In light of Rhett’s interesting (and true!) thoughts on what novels do for us, I was intrigued to read Francis Watson’s rather critical comments of their form in western literature:

The assumption that ‘love’ (or ‘romantic love’) is the primary basis for marriage is often said to be an innovation of the modern West.  It is certainly a central preoccupation of the novel, the literary genre most characteristic of the modern West.  The novel holds up a mirror to what is held to be the reality of ‘love and marriage’; it is the image of a representation that arises from the reality and exercises an influence over it, although the reality is never reducible to the representation…

Even in the traditional novel, the link between love and marriage is in fact contingent.  Marriage is often an end (the end of the novel), and not a transition to a new beginning.  If marriage is the goal of love but not the context of its continuing development, is marriage tacitly presented as the end of love?

Where, at the beginning of the novel, marriage has already occurred, love may well be sought outside marriage; the rendering of a love that both issues in marriage and develops and matures within it is much less usual…The more recent convention that ‘love’ is the precondition not of marriage but of ‘sex’ is a natural development of tradition rather than a reaction against it.  ‘Modern’ and ‘traditional’ novels tend to display an ambivalence towards marriage combined with an unshakable faith in ‘love’ itself…

These novels are familiar with the assumption that marriage is the proper context and home of love, but, in declining to make this assumption narratively plausible, their tendency is to induce scepticism toward it.

Watson’s point could easily be made against Shakespeare as well as the modern novel.  But his association with the novel as the predominantly Western form of literature and the rise of romance in the West as the basis for marriage bears more reflection.

Certainly some literature stands out in contrast to Watson’s critique, but not a whole lot is coming to mind right now.

Are there novels that present marriage not only as the culmination of romantic love, but also as its context and home (that is, husbands and wives who are still ‘romantic’)?

Make your suggestions in the comments.  I’m interested to hear them.

Print Friendly, PDF & Email

Posted by Matthew Lee Anderson

Matthew Lee Anderson is the Founder and Lead Writer of Mere Orthodoxy. He is the author of Earthen Vessels: Why Our Bodies Matter to our Faith and The End of Our Exploring: A Book about Questioning and the Confidence of Faith. Follow him on Twitter or on Facebook.

0 Comments

  1. Gilead by Marilynne Robinson and some of Wendell Berry’s novels (notably Hannah Coulter and Remembering) come to mind. But they’re certainly the minority.

    Interesting question, will be curious to see what others say!

    Reply

  2. Novels against Marriage | Mere Orthodoxy http://shar.es/mo2Ck

    This comment was originally posted on Twitter

    Reply

  3. Thanks, Jake. I think Gilead is an interesting suggestion…I’m going to have to think more about it. It certainly challenges most people’s views of marriage, and I like that. That’s a good suggestion.

    Also, when were you planning on telling me you had started blogging? Punk. : )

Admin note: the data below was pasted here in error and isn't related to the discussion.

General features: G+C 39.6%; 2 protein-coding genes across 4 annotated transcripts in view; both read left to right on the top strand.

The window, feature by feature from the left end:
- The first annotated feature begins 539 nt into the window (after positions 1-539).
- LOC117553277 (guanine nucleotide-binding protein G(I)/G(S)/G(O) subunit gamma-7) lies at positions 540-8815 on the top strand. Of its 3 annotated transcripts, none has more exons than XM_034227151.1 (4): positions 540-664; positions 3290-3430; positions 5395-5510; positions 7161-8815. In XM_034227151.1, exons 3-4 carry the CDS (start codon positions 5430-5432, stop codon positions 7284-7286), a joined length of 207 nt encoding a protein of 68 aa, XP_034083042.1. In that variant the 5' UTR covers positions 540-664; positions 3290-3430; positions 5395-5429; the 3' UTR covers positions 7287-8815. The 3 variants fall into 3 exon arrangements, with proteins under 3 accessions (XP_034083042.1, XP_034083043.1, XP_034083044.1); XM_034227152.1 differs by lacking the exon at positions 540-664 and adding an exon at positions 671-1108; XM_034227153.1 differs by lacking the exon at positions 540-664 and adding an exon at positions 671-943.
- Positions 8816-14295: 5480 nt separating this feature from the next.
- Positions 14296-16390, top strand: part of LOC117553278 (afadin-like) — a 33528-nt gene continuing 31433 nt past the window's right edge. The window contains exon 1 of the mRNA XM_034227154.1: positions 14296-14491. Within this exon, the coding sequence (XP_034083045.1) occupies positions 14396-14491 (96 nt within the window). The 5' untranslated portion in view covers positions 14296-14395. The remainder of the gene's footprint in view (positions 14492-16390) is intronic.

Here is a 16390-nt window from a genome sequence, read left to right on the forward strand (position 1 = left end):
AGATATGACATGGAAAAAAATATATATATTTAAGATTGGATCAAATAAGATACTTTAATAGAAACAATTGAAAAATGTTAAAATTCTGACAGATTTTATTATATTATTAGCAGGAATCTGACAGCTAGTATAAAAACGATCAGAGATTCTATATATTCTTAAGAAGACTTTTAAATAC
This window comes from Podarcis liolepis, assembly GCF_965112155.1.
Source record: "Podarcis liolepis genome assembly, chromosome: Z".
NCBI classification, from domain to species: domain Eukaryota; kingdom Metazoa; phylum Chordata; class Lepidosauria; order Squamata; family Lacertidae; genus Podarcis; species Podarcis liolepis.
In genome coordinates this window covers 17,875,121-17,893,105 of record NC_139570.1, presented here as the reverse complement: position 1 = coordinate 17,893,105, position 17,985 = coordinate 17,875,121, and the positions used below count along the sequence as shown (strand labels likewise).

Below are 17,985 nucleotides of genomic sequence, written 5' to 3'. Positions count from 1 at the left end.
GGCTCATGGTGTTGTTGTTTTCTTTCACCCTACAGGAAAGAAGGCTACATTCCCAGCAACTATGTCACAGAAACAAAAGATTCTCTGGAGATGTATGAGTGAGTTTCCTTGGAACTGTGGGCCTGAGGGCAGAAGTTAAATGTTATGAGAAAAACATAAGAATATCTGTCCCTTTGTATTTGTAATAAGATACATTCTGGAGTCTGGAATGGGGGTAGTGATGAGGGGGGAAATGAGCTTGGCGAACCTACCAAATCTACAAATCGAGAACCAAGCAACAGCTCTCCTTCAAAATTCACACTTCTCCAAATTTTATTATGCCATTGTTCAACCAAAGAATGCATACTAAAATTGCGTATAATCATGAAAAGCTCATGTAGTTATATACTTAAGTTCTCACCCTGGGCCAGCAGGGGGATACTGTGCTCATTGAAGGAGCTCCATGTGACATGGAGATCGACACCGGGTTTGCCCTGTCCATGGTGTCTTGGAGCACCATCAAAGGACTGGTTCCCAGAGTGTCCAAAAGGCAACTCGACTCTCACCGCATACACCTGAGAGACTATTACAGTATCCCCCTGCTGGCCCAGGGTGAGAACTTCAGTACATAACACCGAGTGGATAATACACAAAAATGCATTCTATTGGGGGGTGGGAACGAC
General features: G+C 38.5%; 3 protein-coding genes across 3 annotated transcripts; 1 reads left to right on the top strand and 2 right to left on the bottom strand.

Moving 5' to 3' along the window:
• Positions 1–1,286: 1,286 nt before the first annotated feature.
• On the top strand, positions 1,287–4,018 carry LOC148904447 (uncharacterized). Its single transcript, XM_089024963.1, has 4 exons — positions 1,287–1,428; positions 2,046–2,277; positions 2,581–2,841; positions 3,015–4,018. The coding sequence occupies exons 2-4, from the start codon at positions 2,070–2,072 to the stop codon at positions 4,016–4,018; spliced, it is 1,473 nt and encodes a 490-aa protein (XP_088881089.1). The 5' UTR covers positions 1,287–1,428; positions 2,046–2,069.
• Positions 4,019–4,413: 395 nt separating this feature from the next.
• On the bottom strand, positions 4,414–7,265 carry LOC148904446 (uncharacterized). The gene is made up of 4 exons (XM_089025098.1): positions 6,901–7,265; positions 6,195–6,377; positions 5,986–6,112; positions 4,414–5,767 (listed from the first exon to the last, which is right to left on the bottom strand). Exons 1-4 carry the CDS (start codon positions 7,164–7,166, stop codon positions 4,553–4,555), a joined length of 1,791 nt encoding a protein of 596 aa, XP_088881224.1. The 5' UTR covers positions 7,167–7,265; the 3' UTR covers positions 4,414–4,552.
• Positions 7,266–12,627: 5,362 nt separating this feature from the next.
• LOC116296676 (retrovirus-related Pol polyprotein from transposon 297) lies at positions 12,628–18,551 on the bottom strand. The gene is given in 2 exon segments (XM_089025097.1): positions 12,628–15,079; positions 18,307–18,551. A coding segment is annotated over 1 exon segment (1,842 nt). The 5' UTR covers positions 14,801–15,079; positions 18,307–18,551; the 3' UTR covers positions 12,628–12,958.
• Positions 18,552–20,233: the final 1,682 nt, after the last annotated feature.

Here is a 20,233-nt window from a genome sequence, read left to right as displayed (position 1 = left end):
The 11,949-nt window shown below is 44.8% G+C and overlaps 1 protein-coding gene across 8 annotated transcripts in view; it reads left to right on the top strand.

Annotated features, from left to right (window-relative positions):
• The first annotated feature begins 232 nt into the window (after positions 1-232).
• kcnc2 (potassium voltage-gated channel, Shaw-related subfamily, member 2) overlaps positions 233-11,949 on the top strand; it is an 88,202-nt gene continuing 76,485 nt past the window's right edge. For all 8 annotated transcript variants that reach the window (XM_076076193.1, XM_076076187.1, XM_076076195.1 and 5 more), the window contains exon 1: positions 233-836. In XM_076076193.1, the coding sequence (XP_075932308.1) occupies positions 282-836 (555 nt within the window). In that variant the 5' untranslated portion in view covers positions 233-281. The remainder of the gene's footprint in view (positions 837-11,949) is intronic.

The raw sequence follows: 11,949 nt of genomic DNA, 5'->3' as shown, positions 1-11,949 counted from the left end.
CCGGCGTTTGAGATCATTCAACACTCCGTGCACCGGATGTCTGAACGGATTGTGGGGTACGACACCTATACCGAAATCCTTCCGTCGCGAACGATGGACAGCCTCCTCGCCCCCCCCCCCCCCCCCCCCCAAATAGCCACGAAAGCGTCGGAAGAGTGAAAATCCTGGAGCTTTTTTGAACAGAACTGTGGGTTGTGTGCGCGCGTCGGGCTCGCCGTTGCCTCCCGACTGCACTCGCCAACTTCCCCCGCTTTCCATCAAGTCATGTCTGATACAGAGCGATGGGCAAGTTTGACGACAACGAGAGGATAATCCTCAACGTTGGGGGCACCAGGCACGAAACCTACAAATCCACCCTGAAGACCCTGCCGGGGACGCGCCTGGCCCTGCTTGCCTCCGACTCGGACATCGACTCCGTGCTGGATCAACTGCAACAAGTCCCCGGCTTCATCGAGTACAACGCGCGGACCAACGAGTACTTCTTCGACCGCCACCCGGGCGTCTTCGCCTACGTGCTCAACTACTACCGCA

Best,

    matt

    Reply

  4. Is the Western novel as a genre opposed to marriage? http://bit.ly/9N7Wcy

    This comment was originally posted on Twitter

    Reply

  5. Matt – Ha, I’m sorry. I just kinda started it back up and never really told anyone.

    Plus I’m still kinda searching for an identity for the blog, so I’m not promoting it too much. Sometime we need to start up that e-mail exchange again :).

    peace

    Reply

  6. “Happy families are all alike; every unhappy family is unhappy in its own way.” – Tolstoy’s Anna Karenina

    Reply

  7. It goes without saying that movies and TV shows about already married couples also derive their drama from the temptation of extramarital relationships.

    For that reason one of the most remarkable TV shows I’ve ever seen is Medium with Patricia Arquette. It’s the only TV drama I can think of that features a happy, functional family and a marriage that is not only loving but still exciting. It’s an astonishing depiction of maturity that regards family as a part of rather than an obstacle to personal fulfillment.

    The pre-credit dream sequences are clever and the episodic plots are also compelling, but it is the everyday domesticities of the husband-wife relationship that keep me coming back to this show and these characters.

    Reply

  8. Nobody,

    I love that you say what goes without saying anyway. Well done! : )

    That said, I haven’t seen Medium. I’ll look into that. Another possibility would be Friday Night Lights–the Taylors seem to have a very happy marriage (with difficulties), but have avoided any hint of the prospects of marital infidelity.

    And John, I can’t believe that quote didn’t come to mind. The memory’s slipping–good thing Google isn’t!

    Best,

    matt

    Reply

  9. Middlemarch, by George Eliot, illuminates three unhappy marriages and brings to light that overlooked aspect of true love: commitment. The husbands and wives aren’t “romantic” but they do learn to love each other in ways that “romance” can’t contain.

    Reply

Leave a reply

Your email address will not be published. Required fields are marked *